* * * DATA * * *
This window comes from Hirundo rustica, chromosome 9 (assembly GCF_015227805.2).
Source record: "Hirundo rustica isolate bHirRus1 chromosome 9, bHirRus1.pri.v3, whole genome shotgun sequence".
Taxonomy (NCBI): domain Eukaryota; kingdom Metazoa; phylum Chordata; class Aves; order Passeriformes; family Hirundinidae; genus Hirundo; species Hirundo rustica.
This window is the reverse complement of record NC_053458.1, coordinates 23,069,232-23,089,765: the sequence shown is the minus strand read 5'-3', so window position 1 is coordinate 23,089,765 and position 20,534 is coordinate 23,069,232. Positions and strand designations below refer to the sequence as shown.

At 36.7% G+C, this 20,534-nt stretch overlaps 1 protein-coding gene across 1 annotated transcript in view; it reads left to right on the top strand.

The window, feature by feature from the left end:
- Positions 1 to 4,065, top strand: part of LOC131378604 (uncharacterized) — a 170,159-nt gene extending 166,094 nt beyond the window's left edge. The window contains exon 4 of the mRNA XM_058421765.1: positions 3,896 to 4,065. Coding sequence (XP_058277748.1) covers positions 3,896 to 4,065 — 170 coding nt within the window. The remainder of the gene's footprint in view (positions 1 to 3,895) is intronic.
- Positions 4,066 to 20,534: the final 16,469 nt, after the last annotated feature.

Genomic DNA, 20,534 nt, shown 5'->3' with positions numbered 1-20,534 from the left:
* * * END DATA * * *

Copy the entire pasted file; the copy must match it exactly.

This window comes from Hirundo rustica, chromosome 9 (assembly GCF_015227805.2).
Source record: "Hirundo rustica isolate bHirRus1 chromosome 9, bHirRus1.pri.v3, whole genome shotgun sequence".
Taxonomy (NCBI): domain Eukaryota; kingdom Metazoa; phylum Chordata; class Aves; order Passeriformes; family Hirundinidae; genus Hirundo; species Hirundo rustica.
This window is the reverse complement of record NC_053458.1, coordinates 23,069,232-23,089,765: the sequence shown is the minus strand read 5'-3', so window position 1 is coordinate 23,089,765 and position 20,534 is coordinate 23,069,232. Positions and strand designations below refer to the sequence as shown.

At 36.7% G+C, this 20,534-nt stretch overlaps 1 protein-coding gene across 1 annotated transcript in view; it reads left to right on the top strand.

The window, feature by feature from the left end:
- Positions 1 to 4,065, top strand: part of LOC131378604 (uncharacterized) — a 170,159-nt gene extending 166,094 nt beyond the window's left edge. The window contains exon 4 of the mRNA XM_058421765.1: positions 3,896 to 4,065. Coding sequence (XP_058277748.1) covers positions 3,896 to 4,065 — 170 coding nt within the window. The remainder of the gene's footprint in view (positions 1 to 3,895) is intronic.
- Positions 4,066 to 20,534: the final 16,469 nt, after the last annotated feature.

Genomic DNA, 20,534 nt, shown 5'->3' with positions numbered 1-20,534 from the left: